Tandem 10: Imaging Brain Beta-Amyloid in Patients with Mild Cognitive Impairment (MCI) and Beginning Alzheimer’s Disease (AD)

Short Summary:

We investigate the change of brain beta-amyloid over time and its impact on cognitive performance in patients with mild cognitive impairment and beginning Alzheimer’s disease. Furthermore, we determine whether brain beta-amyloidosis is associated with MRI signs of brain atrophy and FDG PET signs of altered brain function.


This project is designed to explore the value of “PiB” PET-imaging of brain beta-amyloid in the early detection of cognitive impairment and dementia. Groundbreaking work of investigators at the University of Pittsburgh lead to the development of a Thioflavin-T derivative that penetrates the blood brain barrier very well and binds to brain amyloid with high affinity (Klunk et al., 2004); the compound Nmethyl [11C]2-(4’-methylaminophenyl)-6-hydroxybenzothiazole, was nicknamed “PiB” for Pittsburgh Compound B. PiB binds specifically to extracellular and intravascular fibrillar beta-amyloid deposits in post mortem AD brains. At PET tracer concentrations, PiB shows a high sensitivity in identifying AD, diagnostic specificity, however, is not yet fully determined due to the fact that a relevant portion of cognitively normal elderly subjects display brain beta-amyloid deposition (for review see: (Rabinovici and Jagust, 2009)). It has been consistently shown that elevated PiB-binding in subjects with MCI increases the risk of converting to full blown AD within a few years (Forsberg et al., 2008). Here we plan to use PiB to assess brain beta-amyloid load in patients with (MCI) as defined according to (Winblad et al., 2004) and beginning AD (according to (McKhann et al., 2011)). Towards this aim 100 subjects with MCI and 100 subjects with beginning dementia syndromes will be included and submitted to annual cognitive testing and MR imaging, along with biannual PiB PET scanning. The present study will reveal the potential of PiB imaging in early detection of Alzheimer’s disease and establish its role as a clinical tool for early diagnosis and therapeutic monitoring.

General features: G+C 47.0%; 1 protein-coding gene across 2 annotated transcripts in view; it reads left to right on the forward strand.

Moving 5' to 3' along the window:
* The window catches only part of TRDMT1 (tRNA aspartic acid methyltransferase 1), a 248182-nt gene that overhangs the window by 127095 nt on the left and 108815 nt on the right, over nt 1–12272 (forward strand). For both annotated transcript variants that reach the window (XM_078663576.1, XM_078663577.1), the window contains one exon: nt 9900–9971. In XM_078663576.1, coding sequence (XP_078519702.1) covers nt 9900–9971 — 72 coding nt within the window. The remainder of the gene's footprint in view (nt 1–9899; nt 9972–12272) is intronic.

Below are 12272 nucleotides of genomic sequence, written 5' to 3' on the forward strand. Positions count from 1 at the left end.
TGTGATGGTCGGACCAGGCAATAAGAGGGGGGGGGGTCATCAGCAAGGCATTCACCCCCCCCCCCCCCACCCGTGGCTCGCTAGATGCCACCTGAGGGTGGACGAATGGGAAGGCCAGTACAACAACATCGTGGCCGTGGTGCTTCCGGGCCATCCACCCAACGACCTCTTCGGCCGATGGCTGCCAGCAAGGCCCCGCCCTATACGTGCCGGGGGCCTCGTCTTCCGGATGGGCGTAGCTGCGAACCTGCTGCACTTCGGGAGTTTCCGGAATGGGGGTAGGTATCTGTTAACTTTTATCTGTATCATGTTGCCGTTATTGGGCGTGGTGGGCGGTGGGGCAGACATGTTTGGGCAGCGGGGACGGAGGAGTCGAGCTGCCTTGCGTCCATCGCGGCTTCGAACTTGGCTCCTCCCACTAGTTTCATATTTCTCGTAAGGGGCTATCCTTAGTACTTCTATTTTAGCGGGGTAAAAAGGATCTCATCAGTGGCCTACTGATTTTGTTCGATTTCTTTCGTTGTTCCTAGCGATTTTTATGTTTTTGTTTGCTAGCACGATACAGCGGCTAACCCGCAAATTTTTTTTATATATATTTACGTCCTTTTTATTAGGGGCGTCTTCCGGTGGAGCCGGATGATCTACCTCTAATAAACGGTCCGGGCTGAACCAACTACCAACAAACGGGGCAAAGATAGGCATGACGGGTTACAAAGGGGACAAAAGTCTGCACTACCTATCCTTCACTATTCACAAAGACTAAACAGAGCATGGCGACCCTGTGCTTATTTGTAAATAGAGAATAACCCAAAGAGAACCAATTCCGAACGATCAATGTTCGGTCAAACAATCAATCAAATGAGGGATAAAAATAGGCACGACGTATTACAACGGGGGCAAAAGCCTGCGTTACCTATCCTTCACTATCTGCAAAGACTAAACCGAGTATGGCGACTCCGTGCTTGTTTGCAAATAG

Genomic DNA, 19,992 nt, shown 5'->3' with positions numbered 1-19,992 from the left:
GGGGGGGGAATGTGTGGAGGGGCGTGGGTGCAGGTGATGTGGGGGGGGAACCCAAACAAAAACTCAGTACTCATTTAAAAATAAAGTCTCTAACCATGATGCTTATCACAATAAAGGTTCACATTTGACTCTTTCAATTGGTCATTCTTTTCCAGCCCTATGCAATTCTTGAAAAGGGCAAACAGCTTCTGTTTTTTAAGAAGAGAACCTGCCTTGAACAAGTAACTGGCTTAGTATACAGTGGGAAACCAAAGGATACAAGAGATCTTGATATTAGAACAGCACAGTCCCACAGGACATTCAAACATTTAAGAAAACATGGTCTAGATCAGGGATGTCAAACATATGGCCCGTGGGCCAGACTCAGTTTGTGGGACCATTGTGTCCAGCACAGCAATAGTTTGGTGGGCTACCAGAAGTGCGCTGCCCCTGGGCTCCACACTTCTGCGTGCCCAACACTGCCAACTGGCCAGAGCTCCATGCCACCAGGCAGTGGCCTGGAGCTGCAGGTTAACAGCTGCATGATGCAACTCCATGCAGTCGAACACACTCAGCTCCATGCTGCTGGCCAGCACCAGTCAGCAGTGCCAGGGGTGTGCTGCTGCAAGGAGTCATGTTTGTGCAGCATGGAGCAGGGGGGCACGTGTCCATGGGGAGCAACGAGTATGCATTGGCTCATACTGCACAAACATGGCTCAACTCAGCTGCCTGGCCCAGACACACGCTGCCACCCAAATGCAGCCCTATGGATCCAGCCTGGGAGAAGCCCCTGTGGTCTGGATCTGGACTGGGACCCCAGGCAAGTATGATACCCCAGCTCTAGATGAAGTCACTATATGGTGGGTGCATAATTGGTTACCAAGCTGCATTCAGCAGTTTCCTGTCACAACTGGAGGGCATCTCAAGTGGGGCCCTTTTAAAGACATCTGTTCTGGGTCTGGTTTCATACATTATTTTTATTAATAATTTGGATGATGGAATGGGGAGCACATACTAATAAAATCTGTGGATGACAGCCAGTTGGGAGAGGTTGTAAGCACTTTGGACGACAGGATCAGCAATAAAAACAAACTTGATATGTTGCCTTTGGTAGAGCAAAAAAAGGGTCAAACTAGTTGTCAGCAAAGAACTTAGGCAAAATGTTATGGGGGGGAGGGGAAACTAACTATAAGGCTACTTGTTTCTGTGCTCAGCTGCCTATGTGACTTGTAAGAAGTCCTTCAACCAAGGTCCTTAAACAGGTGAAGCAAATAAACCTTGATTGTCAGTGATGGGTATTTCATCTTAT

Specific Aims:

1) To explore the impact of brain beta-amyloid on cognitive performance and change over time in mild cognitive impairment (MCI) and beginning Alzheimer’s disease (AD). 2) To determine whether brain beta-amyloidosis is associated with MRI signs of brain atrophy and FDG PET signs of altered brain function.

Molecular imaging techniques used:

N-methyl [11C]2-(4’methylaminophenyl)-6-hydroxybenzothiazole, “PiB” for Pittsburgh Compound B (PiB) (Klunk et al., 2004); FDG-PET.

Zoom (JPG, 112 KB)
Overlays of amyloid-scan (11C-PiB) and MR in Patients with mild cognitive impairment. White matter signal of corpus callosum was set as lower threshold. Red and yellow colors indicate high specific binding of 11-C-PiB to fibrillar Aβ-deposits, which indicate a higher risk of progression to Alzheimer’s disease. Subject on the right also displays significant hippocampal atrophy another important biomarker of prodromal Alzheimer’s disease.

Added value of KFSP for this specific tandem project:

Translational research project; this study will establish PiB imaging as the prime clinical tool to identify subjects at risk for dementia or beginning disease allowing for clinical testing of preventive strategies and early therapeutic intervention.